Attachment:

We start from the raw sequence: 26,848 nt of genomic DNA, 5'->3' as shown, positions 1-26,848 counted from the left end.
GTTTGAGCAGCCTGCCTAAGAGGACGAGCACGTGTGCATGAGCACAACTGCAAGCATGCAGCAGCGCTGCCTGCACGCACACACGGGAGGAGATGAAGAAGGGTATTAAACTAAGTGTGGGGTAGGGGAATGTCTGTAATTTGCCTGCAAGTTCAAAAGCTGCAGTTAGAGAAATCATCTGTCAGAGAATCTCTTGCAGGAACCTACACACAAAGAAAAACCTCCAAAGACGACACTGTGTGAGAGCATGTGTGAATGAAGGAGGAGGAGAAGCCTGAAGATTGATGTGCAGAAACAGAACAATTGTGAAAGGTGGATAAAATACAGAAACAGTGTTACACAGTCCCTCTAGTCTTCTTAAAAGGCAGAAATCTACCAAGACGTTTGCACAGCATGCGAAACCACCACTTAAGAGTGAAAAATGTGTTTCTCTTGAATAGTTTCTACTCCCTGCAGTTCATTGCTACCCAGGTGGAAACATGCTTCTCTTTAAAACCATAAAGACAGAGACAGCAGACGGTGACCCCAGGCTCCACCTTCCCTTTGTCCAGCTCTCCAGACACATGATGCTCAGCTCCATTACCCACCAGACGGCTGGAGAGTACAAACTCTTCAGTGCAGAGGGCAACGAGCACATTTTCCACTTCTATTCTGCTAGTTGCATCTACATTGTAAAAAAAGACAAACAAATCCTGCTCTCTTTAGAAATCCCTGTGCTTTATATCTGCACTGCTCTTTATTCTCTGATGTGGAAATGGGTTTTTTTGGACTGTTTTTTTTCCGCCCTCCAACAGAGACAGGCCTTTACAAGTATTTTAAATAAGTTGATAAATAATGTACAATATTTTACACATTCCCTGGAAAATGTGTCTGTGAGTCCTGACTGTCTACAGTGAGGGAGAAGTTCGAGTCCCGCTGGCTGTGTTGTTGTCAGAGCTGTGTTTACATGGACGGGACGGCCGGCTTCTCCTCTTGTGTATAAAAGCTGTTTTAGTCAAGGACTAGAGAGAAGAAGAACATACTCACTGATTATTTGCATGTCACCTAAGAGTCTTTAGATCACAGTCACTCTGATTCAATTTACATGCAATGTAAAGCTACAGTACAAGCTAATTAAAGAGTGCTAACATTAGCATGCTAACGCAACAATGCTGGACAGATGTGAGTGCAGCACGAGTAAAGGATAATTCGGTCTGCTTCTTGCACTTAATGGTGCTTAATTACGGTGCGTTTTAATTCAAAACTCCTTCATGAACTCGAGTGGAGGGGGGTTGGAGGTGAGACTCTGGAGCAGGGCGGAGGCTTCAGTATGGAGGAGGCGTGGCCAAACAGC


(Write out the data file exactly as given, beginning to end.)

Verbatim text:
We start from the raw sequence: 26,848 nt of genomic DNA, 5'->3' as shown, positions 1-26,848 counted from the left end.
GTTTGAGCAGCCTGCCTAAGAGGACGAGCACGTGTGCATGAGCACAACTGCAAGCATGCAGCAGCGCTGCCTGCACGCACACACGGGAGGAGATGAAGAAGGGTATTAAACTAAGTGTGGGGTAGGGGAATGTCTGTAATTTGCCTGCAAGTTCAAAAGCTGCAGTTAGAGAAATCATCTGTCAGAGAATCTCTTGCAGGAACCTACACACAAAGAAAAACCTCCAAAGACGACACTGTGTGAGAGCATGTGTGAATGAAGGAGGAGGAGAAGCCTGAAGATTGATGTGCAGAAACAGAACAATTGTGAAAGGTGGATAAAATACAGAAACAGTGTTACACAGTCCCTCTAGTCTTCTTAAAAGGCAGAAATCTACCAAGACGTTTGCACAGCATGCGAAACCACCACTTAAGAGTGAAAAATGTGTTTCTCTTGAATAGTTTCTACTCCCTGCAGTTCATTGCTACCCAGGTGGAAACATGCTTCTCTTTAAAACCATAAAGACAGAGACAGCAGACGGTGACCCCAGGCTCCACCTTCCCTTTGTCCAGCTCTCCAGACACATGATGCTCAGCTCCATTACCCACCAGACGGCTGGAGAGTACAAACTCTTCAGTGCAGAGGGCAACGAGCACATTTTCCACTTCTATTCTGCTAGTTGCATCTACATTGTAAAAAAAGACAAACAAATCCTGCTCTCTTTAGAAATCCCTGTGCTTTATATCTGCACTGCTCTTTATTCTCTGATGTGGAAATGGGTTTTTTTGGACTGTTTTTTTTCCGCCCTCCAACAGAGACAGGCCTTTACAAGTATTTTAAATAAGTTGATAAATAATGTACAATATTTTACACATTCCCTGGAAAATGTGTCTGTGAGTCCTGACTGTCTACAGTGAGGGAGAAGTTCGAGTCCCGCTGGCTGTGTTGTTGTCAGAGCTGTGTTTACATGGACGGGACGGCCGGCTTCTCCTCTTGTGTATAAAAGCTGTTTTAGTCAAGGACTAGAGAGAAGAAGAACATACTCACTGATTATTTGCATGTCACCTAAGAGTCTTTAGATCACAGTCACTCTGATTCAATTTACATGCAATGTAAAGCTACAGTACAAGCTAATTAAAGAGTGCTAACATTAGCATGCTAACGCAACAATGCTGGACAGATGTGAGTGCAGCACGAGTAAAGGATAATTCGGTCTGCTTCTTGCACTTAATGGTGCTTAATTACGGTGCGTTTTAATTCAAAACTCCTTCATGAACTCGAGTGGAGGGGGGTTGGAGGTGAGACTCTGGAGCAGGGCGGAGGCTTCAGTATGGAGGAGGCGTGGCCAAACAGC